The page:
Religion, Science, and Proclaiming the Gospel

There are many ways science and religion conflict with each other in our modern and secular world. This week (June 24-28, 2019), Institute of Lutheran Theology (ILT) hosted six students in Brookings for an intensive summer session in which Dr. Bielfeldt led students through some of the always interesting and often thorny issues at the intersection of religion and science. Students learned all about methods of scientific investigation and the philosophy of science. Issues like God's work in the world, creation, the authority held by science and religion, and discussed many other important ethical and cultural issues. ILT student Bob Rogers said this class "offers us the opportunity to discuss a scientific worldview and the opportunity to put that worldview into a congregation's ministry and to proclaim the gospel to a generation which is enculturated in that worldview."

ILT offers intensive courses like this every year in January and June. In these intensive courses, students can study with other students they do not normally have contact with. While there is no requirement for students to have a residential experience, students are given the opportunity to study and have fellowship with each other in an onsite environment. Three of the six students are using this course for a Doctor of Ministry degree, two are working on master classes, and one is working on a Master of Sacred Theology degree.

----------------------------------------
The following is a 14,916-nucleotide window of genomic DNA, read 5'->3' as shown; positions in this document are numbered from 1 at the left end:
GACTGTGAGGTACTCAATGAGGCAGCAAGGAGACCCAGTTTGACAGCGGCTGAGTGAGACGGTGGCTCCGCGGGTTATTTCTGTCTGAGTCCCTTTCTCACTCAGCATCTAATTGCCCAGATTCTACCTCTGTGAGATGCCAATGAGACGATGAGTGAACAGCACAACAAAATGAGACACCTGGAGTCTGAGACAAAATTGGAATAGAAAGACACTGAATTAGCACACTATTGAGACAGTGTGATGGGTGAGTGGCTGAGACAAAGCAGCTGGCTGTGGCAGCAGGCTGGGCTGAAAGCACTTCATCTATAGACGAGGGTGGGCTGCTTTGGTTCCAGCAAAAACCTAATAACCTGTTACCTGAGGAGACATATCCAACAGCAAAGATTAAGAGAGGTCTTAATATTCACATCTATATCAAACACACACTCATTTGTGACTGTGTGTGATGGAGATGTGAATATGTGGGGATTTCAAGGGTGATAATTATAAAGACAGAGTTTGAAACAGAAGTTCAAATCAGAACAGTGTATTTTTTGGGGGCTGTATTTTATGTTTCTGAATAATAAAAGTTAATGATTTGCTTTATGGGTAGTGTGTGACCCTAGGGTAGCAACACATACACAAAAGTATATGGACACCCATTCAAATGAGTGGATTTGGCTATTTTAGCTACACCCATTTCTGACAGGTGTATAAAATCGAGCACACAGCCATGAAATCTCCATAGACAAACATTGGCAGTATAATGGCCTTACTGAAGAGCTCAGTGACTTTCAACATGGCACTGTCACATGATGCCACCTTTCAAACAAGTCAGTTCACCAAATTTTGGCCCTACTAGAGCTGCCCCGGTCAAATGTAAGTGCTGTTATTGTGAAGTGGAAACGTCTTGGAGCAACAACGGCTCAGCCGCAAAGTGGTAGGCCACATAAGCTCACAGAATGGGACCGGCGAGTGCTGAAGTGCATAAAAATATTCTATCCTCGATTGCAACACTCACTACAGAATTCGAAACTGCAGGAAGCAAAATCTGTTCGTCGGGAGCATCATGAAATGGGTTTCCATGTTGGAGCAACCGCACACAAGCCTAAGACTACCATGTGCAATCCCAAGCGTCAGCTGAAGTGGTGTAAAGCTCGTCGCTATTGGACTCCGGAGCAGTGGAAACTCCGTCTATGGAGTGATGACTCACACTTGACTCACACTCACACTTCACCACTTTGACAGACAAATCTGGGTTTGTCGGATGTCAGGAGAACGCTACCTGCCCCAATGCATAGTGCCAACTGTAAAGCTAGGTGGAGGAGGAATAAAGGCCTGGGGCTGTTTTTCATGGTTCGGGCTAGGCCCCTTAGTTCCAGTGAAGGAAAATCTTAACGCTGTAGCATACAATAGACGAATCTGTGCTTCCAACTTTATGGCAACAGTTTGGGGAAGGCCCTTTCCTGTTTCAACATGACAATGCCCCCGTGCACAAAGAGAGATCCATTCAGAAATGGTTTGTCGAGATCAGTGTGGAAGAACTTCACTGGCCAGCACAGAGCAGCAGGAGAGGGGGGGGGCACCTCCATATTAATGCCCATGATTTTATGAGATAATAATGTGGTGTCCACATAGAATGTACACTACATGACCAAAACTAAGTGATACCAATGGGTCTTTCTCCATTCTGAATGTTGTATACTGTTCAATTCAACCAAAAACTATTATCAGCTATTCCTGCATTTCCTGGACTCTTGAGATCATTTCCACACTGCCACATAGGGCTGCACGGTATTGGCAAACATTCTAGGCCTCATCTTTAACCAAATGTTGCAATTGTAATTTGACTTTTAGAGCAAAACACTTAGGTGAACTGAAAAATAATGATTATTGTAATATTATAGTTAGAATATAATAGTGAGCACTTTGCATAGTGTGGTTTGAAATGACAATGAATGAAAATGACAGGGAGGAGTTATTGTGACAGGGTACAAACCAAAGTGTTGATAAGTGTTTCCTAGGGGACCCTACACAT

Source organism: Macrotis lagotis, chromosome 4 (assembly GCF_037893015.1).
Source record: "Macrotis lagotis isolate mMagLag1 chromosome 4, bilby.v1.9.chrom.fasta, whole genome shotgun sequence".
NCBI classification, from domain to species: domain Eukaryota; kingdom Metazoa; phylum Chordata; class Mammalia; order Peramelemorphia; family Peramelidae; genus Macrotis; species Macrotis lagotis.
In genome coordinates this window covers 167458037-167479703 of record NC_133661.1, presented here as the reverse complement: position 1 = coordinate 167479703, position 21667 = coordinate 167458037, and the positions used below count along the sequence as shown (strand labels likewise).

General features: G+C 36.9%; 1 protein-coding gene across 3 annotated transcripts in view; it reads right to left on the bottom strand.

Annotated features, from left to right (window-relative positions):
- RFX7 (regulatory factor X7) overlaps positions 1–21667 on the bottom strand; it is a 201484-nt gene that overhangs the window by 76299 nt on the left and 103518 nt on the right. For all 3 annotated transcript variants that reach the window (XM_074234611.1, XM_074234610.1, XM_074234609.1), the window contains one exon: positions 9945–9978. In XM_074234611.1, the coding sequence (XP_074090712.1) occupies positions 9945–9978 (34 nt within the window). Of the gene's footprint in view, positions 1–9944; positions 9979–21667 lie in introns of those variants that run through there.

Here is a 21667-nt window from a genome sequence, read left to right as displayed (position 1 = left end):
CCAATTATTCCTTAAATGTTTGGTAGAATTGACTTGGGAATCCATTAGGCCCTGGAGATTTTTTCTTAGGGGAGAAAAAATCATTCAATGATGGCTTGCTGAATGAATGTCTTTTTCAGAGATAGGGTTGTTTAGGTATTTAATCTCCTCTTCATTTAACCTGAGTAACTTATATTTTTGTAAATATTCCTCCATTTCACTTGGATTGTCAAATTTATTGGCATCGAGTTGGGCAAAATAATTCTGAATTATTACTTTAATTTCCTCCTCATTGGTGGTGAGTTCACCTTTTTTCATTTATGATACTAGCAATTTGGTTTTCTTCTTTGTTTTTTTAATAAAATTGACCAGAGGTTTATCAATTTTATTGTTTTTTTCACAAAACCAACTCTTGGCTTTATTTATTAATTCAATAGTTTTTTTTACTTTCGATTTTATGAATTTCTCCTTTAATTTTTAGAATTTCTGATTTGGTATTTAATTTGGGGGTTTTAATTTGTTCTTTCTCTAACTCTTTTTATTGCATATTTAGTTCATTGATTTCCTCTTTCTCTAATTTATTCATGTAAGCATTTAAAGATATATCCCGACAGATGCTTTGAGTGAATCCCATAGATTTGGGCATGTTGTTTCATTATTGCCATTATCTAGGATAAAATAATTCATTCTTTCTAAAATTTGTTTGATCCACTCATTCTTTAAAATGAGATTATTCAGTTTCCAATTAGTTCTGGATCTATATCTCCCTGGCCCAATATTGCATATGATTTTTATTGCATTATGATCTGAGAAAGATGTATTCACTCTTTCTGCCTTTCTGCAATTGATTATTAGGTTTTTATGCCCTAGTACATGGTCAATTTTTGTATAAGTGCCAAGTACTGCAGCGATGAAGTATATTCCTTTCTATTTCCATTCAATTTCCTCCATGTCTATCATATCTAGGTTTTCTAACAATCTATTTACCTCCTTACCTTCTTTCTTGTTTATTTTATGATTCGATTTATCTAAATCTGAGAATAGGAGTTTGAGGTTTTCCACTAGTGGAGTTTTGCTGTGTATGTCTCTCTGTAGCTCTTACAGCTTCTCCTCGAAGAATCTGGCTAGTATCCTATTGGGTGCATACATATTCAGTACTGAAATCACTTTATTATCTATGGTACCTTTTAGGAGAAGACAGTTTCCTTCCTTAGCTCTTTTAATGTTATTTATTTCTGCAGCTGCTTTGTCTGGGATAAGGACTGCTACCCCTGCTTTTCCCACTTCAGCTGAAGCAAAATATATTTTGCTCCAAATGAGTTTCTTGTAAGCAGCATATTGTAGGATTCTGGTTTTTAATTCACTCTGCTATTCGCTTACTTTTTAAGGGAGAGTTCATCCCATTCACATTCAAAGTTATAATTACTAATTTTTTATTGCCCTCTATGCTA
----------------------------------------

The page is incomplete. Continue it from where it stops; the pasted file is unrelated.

ILT strives to be a big tent where Christians from every tradition can come together in academic dialog concerning many theological concerns. Professors and students from many traditions within Lutheranism come together at ILT. This is evident by this course where three students are from the Lutheran Church Missouri Synod and three are from Lutheran Congregations in Mission for Christ. ILT is a school that affords the church what is actually a very unique opportunity: various theological traditions sit at the same table and interact with one another through academic investigation. Every student knows the value of hearing from different expressions of orthodoxy; at ILT we do it every day.

Special thanks to Lenae Rasmussen who served as teaching assistant for this class.

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